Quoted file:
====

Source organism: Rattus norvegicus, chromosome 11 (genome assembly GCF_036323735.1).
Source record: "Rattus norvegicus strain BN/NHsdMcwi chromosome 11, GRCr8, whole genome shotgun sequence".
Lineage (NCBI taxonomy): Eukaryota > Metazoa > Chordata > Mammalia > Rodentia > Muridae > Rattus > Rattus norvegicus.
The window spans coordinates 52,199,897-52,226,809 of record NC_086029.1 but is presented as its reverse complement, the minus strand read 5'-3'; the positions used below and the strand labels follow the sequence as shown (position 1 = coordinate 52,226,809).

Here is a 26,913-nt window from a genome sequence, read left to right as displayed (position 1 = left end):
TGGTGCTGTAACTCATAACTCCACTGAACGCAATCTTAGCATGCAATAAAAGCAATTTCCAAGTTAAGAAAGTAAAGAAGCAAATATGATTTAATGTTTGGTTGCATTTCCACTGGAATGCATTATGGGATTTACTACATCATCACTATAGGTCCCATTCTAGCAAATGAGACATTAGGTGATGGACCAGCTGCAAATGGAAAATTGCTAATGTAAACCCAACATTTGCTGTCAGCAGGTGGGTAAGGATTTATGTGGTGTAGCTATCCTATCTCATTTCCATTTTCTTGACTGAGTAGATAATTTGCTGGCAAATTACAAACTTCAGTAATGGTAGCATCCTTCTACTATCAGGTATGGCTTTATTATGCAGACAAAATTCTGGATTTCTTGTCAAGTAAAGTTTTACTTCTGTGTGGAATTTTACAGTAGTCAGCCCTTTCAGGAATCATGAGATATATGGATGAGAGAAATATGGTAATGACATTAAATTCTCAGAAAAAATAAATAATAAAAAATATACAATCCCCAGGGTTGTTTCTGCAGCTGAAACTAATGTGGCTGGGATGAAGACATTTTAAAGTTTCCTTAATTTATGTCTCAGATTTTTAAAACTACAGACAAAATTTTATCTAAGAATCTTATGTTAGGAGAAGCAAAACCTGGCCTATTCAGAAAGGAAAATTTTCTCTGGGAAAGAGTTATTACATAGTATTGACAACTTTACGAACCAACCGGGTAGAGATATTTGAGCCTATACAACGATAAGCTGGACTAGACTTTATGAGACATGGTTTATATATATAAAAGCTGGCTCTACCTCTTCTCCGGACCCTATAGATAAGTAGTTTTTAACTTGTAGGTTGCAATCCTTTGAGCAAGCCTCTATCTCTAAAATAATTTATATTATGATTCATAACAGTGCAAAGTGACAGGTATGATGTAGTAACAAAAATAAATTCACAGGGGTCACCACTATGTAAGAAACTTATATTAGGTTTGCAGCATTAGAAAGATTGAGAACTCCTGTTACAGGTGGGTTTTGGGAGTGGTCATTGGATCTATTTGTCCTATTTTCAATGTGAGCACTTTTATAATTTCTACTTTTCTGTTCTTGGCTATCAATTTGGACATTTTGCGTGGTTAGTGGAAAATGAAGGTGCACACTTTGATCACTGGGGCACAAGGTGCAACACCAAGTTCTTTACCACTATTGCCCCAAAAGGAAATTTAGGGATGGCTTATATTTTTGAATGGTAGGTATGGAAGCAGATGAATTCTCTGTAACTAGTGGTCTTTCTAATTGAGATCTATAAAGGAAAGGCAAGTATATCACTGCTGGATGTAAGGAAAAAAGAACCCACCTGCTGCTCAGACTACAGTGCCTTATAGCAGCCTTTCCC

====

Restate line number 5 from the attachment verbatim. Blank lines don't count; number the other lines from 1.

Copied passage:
Here is a 26,913-nt window from a genome sequence, read left to right as displayed (position 1 = left end):